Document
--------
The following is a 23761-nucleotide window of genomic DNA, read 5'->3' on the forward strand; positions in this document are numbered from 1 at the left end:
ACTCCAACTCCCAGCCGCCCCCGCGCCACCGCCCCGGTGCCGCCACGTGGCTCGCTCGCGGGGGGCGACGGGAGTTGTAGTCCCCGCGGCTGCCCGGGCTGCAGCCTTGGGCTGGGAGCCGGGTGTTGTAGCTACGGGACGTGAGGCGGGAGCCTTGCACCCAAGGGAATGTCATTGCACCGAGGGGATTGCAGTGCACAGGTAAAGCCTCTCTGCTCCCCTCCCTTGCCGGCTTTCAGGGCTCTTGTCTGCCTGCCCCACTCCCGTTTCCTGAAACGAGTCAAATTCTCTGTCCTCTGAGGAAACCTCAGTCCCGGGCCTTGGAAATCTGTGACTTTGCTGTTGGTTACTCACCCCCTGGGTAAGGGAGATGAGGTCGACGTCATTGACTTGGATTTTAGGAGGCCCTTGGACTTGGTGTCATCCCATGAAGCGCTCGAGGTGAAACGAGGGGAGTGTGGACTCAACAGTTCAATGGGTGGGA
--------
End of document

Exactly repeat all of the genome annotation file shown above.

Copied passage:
The following is a 23761-nucleotide window of genomic DNA, read 5'->3' on the forward strand; positions in this document are numbered from 1 at the left end:
ACTCCAACTCCCAGCCGCCCCCGCGCCACCGCCCCGGTGCCGCCACGTGGCTCGCTCGCGGGGGGCGACGGGAGTTGTAGTCCCCGCGGCTGCCCGGGCTGCAGCCTTGGGCTGGGAGCCGGGTGTTGTAGCTACGGGACGTGAGGCGGGAGCCTTGCACCCAAGGGAATGTCATTGCACCGAGGGGATTGCAGTGCACAGGTAAAGCCTCTCTGCTCCCCTCCCTTGCCGGCTTTCAGGGCTCTTGTCTGCCTGCCCCACTCCCGTTTCCTGAAACGAGTCAAATTCTCTGTCCTCTGAGGAAACCTCAGTCCCGGGCCTTGGAAATCTGTGACTTTGCTGTTGGTTACTCACCCCCTGGGTAAGGGAGATGAGGTCGACGTCATTGACTTGGATTTTAGGAGGCCCTTGGACTTGGTGTCATCCCATGAAGCGCTCGAGGTGAAACGAGGGGAGTGTGGACTCAACAGTTCAATGGGTGGGA